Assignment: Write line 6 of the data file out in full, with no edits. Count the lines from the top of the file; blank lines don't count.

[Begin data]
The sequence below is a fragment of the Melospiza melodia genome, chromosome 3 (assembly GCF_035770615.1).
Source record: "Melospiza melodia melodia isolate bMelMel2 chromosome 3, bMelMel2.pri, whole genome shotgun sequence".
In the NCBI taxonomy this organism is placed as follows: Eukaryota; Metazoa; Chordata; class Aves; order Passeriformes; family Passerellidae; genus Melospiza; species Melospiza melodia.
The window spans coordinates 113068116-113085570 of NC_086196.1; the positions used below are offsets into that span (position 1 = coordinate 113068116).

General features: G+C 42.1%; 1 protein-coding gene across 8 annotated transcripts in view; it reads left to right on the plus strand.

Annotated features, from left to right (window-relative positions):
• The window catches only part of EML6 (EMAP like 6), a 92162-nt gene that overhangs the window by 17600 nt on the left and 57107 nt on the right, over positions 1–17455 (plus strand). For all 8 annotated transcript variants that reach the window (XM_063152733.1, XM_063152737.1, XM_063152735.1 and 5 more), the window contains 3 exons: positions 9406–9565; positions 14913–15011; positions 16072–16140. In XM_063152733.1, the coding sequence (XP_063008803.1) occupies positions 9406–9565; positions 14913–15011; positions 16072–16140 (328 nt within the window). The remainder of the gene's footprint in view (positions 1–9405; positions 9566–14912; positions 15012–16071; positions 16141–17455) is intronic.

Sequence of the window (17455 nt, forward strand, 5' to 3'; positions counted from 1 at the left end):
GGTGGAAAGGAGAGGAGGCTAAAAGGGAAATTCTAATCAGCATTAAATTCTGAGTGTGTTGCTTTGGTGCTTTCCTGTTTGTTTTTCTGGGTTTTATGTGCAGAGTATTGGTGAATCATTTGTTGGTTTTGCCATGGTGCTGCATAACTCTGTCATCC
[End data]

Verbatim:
Annotated features, from left to right (window-relative positions):